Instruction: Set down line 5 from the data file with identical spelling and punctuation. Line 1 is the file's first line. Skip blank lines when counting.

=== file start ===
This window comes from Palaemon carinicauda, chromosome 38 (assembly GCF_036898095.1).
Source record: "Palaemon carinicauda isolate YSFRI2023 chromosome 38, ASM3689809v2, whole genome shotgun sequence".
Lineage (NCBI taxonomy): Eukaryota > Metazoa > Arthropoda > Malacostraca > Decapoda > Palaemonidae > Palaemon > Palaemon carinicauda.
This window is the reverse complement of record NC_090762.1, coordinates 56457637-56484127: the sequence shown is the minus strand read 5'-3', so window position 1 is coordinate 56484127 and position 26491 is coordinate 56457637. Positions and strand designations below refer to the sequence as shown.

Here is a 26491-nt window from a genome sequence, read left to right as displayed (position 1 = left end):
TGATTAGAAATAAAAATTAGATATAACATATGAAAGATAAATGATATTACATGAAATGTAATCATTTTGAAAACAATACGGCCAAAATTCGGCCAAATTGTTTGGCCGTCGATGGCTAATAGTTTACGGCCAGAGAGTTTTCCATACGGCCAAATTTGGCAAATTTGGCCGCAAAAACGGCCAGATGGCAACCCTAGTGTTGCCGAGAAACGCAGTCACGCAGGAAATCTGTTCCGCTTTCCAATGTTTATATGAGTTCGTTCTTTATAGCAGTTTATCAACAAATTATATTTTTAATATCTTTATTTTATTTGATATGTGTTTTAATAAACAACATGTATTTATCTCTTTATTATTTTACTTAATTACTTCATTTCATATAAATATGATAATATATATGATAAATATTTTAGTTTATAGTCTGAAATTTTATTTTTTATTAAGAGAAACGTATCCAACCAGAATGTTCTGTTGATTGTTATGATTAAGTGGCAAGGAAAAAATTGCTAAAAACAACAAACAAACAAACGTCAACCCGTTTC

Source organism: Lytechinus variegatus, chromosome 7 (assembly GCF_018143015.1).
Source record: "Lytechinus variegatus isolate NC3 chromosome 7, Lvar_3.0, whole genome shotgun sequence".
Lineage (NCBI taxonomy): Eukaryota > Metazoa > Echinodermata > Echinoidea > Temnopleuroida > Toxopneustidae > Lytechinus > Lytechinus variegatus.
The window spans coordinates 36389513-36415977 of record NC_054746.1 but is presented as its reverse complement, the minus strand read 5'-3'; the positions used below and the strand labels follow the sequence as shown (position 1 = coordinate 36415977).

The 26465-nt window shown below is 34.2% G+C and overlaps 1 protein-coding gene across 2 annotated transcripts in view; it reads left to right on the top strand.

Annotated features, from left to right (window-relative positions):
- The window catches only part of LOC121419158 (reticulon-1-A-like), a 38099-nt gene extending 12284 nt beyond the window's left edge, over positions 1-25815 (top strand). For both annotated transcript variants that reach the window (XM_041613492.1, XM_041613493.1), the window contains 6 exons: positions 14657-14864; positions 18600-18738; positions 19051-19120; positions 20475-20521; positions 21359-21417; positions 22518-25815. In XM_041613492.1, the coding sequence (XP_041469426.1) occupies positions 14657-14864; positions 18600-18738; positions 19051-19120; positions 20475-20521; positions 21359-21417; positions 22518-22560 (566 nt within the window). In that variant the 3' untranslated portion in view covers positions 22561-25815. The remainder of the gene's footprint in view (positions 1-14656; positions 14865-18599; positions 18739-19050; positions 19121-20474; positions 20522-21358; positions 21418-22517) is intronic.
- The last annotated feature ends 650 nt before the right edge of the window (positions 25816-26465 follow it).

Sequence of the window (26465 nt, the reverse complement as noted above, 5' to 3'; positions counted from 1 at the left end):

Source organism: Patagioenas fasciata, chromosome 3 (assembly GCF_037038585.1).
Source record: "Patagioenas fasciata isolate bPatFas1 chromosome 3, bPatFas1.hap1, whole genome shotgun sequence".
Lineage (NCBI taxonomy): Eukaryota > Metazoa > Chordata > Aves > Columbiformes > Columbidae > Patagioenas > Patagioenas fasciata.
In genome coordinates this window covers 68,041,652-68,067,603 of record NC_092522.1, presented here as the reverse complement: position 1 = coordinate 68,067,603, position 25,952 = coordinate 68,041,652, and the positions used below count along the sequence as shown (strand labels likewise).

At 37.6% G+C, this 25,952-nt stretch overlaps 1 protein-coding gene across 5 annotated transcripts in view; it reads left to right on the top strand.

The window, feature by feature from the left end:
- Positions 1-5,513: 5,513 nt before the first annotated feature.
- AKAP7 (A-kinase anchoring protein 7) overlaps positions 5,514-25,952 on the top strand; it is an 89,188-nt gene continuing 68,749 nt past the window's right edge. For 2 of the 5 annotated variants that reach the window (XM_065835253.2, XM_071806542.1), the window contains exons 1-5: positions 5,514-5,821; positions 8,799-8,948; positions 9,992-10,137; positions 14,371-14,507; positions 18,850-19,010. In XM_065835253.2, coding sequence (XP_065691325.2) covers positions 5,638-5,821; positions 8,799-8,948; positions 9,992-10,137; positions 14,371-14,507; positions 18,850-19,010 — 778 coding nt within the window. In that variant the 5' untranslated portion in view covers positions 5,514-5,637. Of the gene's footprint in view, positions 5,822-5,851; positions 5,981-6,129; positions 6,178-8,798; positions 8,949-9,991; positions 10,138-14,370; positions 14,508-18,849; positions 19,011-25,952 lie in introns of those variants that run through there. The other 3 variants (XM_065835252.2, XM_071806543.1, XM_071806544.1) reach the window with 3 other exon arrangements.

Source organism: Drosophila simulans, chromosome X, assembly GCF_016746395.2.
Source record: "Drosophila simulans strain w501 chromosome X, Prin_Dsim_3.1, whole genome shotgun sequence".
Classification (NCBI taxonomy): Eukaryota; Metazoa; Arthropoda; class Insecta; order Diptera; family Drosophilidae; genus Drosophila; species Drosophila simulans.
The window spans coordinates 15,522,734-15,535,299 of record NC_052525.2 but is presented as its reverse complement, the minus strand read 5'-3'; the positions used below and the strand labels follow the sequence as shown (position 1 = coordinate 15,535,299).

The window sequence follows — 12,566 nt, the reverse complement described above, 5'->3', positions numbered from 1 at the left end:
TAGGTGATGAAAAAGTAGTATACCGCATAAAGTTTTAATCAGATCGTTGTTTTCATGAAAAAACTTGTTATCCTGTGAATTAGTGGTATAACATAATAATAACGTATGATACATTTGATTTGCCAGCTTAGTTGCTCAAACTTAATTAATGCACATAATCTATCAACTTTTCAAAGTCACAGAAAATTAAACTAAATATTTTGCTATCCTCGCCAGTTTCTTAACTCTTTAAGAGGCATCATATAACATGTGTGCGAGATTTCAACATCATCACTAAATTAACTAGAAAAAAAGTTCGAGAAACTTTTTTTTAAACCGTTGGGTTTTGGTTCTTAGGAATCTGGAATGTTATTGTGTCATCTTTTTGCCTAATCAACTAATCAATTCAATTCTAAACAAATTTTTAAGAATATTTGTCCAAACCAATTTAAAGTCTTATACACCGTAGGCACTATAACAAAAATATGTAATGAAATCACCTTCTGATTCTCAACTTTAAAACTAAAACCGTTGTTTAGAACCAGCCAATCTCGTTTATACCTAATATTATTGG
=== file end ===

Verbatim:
Here is a 26491-nt window from a genome sequence, read left to right as displayed (position 1 = left end):